Rock Works I
Rock Works II
AND REMAKING: THE ROCK WORKS OF STEVE THORPE by
If travelling by car, train or plane shrinks the world, traversing
the landscape on foot re-expands it. Steve Thorpe walks – and
gathers rocks along the way. He records the landscape not with sketches
or photographs but by collecting pieces of it small enough to fit
in his pocket or rucksack. Back in the studio he grinds them to a
fine powder, just as artists have done for centuries to make their
paints. But instead of lapis lazuli or cinnabar, he’s working
with sandstone from Budleigh Salterton or mudstone from the River
Plym. The process reveals the startlingly diverse and vibrant hues
inside ordinary weathered rocks.
Having fast-forwarded the slow, natural process of erosion by wind
or water, he patiently coaxes the particles into grids on paper, reasserting
order through the application of geometry. But unlike commercial pigments,
rock dust is unruly. It absorbs the glue unpredictably; it drifts,
clots and smudges. This isn’t colour applied to create an image,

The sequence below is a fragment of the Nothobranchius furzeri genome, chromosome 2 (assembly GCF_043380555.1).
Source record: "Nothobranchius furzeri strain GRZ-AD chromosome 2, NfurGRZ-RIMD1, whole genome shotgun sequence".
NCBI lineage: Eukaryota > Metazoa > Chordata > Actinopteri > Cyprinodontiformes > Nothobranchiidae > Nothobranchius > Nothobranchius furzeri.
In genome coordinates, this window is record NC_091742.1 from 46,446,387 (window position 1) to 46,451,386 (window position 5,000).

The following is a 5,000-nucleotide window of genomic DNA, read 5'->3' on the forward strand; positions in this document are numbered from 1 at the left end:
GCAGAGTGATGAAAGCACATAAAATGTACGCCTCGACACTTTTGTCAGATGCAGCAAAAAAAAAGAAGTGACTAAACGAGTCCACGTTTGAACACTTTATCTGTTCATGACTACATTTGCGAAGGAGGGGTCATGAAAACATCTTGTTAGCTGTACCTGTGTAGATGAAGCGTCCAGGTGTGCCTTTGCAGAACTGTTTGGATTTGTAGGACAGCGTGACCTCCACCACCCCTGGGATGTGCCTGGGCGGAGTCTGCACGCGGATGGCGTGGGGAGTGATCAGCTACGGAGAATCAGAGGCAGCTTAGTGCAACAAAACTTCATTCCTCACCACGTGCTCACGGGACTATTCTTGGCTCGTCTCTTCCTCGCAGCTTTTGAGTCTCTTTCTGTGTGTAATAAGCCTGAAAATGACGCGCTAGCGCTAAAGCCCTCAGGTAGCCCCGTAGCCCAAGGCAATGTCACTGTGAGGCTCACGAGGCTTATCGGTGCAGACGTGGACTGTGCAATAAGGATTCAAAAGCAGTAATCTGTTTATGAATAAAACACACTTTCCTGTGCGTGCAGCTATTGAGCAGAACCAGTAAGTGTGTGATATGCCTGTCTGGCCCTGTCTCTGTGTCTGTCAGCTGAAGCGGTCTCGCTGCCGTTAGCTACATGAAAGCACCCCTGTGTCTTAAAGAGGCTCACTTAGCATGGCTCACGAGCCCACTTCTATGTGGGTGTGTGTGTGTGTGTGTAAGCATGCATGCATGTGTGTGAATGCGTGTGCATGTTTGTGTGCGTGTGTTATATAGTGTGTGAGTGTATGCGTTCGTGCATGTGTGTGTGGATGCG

an illusion, but the real messy stuff of the world.
The rocks embody geological history, but Thorpe’s use of them
also evokes human history – ancient practices such as sand painting
or the use of tally sticks. A day’s walk might be measured out
in different pigments, a rectangle marking each stage of the journey.
The sequenced colours can also look like the legend in an atlas –
brown means mountain, yellow means higher mountain. Except this isn’t
an allusion to the land on paper; these vivid, velvety squares are
the land on paper.
They function both as a direct classification of the variety of the
world and as mementoes with personal narratives. Often places with
some resonant geographic connection will be sampled – two river
mouths or opposing coasts – but sometimes it is simply a case
of 'I was here and then I was here'. So for all the paraphernalia
of fieldwork – the maps, the texts, the timings, the mileage
– these are fundamentally personal journeys, more akin to reflective
pilgrimages than geological studies.
Through mere juxtapositions of dust, these works condense time and
space. Three days and many miles of walking might be summoned in a
few inches of pigment and text. Equally, they are a reminder that,
out in the landscape, millions of years of geological time can be
crossed with a single step. To look at these works is to zoom in and
out over time and space at dizzying speed.
As with walking itself, the process of grinding and gridding is repetitive,
meditative, sometimes laboured. It creates work which invites contemplation,
not just on the land as it is today but the land as it was and as
it will be in millions of years, when it has eroded and reformed itself
– with our bones ground up in all its colours.